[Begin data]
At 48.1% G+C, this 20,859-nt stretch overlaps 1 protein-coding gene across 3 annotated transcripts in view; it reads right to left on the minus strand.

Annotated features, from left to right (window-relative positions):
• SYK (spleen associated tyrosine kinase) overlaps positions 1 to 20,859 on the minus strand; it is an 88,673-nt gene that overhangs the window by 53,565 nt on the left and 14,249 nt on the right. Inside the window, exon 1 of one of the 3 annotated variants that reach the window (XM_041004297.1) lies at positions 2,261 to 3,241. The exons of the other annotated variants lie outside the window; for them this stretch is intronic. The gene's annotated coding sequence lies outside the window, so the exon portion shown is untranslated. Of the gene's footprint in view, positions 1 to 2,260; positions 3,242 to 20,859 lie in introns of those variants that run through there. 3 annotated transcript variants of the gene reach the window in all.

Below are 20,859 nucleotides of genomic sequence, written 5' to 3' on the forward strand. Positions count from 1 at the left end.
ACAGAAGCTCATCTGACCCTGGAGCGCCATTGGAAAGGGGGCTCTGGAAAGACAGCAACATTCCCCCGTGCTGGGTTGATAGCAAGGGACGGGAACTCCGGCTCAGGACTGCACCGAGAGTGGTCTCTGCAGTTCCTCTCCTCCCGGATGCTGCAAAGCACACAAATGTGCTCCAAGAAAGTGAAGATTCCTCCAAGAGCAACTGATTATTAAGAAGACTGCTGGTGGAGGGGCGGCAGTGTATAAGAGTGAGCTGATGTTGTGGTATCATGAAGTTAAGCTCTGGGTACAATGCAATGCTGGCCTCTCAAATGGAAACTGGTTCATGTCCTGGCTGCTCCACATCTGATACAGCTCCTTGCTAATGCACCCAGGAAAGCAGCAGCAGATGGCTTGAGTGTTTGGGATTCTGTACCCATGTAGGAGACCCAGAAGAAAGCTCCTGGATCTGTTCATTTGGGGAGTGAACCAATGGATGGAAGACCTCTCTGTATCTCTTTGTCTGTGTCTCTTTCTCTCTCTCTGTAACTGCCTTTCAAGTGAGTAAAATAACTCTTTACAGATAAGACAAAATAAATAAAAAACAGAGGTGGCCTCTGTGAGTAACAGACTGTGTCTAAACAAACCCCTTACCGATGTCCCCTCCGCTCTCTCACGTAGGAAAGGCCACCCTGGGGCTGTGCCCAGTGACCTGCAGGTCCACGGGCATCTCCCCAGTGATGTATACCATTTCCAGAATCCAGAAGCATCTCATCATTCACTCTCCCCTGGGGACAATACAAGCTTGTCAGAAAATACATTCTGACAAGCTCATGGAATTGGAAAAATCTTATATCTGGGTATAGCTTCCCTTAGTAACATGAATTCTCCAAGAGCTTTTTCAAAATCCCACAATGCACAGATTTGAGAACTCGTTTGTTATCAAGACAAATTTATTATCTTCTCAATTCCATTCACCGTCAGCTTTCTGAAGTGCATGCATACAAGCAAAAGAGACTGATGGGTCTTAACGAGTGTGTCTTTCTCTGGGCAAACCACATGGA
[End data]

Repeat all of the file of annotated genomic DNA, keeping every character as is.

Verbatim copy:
At 48.1% G+C, this 20,859-nt stretch overlaps 1 protein-coding gene across 3 annotated transcripts in view; it reads right to left on the minus strand.

Annotated features, from left to right (window-relative positions):
• SYK (spleen associated tyrosine kinase) overlaps positions 1 to 20,859 on the minus strand; it is an 88,673-nt gene that overhangs the window by 53,565 nt on the left and 14,249 nt on the right. Inside the window, exon 1 of one of the 3 annotated variants that reach the window (XM_041004297.1) lies at positions 2,261 to 3,241. The exons of the other annotated variants lie outside the window; for them this stretch is intronic. The gene's annotated coding sequence lies outside the window, so the exon portion shown is untranslated. Of the gene's footprint in view, positions 1 to 2,260; positions 3,242 to 20,859 lie in introns of those variants that run through there. 3 annotated transcript variants of the gene reach the window in all.

Below are 20,859 nucleotides of genomic sequence, written 5' to 3' on the forward strand. Positions count from 1 at the left end.
ACAGAAGCTCATCTGACCCTGGAGCGCCATTGGAAAGGGGGCTCTGGAAAGACAGCAACATTCCCCCGTGCTGGGTTGATAGCAAGGGACGGGAACTCCGGCTCAGGACTGCACCGAGAGTGGTCTCTGCAGTTCCTCTCCTCCCGGATGCTGCAAAGCACACAAATGTGCTCCAAGAAAGTGAAGATTCCTCCAAGAGCAACTGATTATTAAGAAGACTGCTGGTGGAGGGGCGGCAGTGTATAAGAGTGAGCTGATGTTGTGGTATCATGAAGTTAAGCTCTGGGTACAATGCAATGCTGGCCTCTCAAATGGAAACTGGTTCATGTCCTGGCTGCTCCACATCTGATACAGCTCCTTGCTAATGCACCCAGGAAAGCAGCAGCAGATGGCTTGAGTGTTTGGGATTCTGTACCCATGTAGGAGACCCAGAAGAAAGCTCCTGGATCTGTTCATTTGGGGAGTGAACCAATGGATGGAAGACCTCTCTGTATCTCTTTGTCTGTGTCTCTTTCTCTCTCTCTGTAACTGCCTTTCAAGTGAGTAAAATAACTCTTTACAGATAAGACAAAATAAATAAAAAACAGAGGTGGCCTCTGTGAGTAACAGACTGTGTCTAAACAAACCCCTTACCGATGTCCCCTCCGCTCTCTCACGTAGGAAAGGCCACCCTGGGGCTGTGCCCAGTGACCTGCAGGTCCACGGGCATCTCCCCAGTGATGTATACCATTTCCAGAATCCAGAAGCATCTCATCATTCACTCTCCCCTGGGGACAATACAAGCTTGTCAGAAAATACATTCTGACAAGCTCATGGAATTGGAAAAATCTTATATCTGGGTATAGCTTCCCTTAGTAACATGAATTCTCCAAGAGCTTTTTCAAAATCCCACAATGCACAGATTTGAGAACTCGTTTGTTATCAAGACAAATTTATTATCTTCTCAATTCCATTCACCGTCAGCTTTCTGAAGTGCATGCATACAAGCAAAAGAGACTGATGGGTCTTAACGAGTGTGTCTTTCTCTGGGCAAACCACATGGA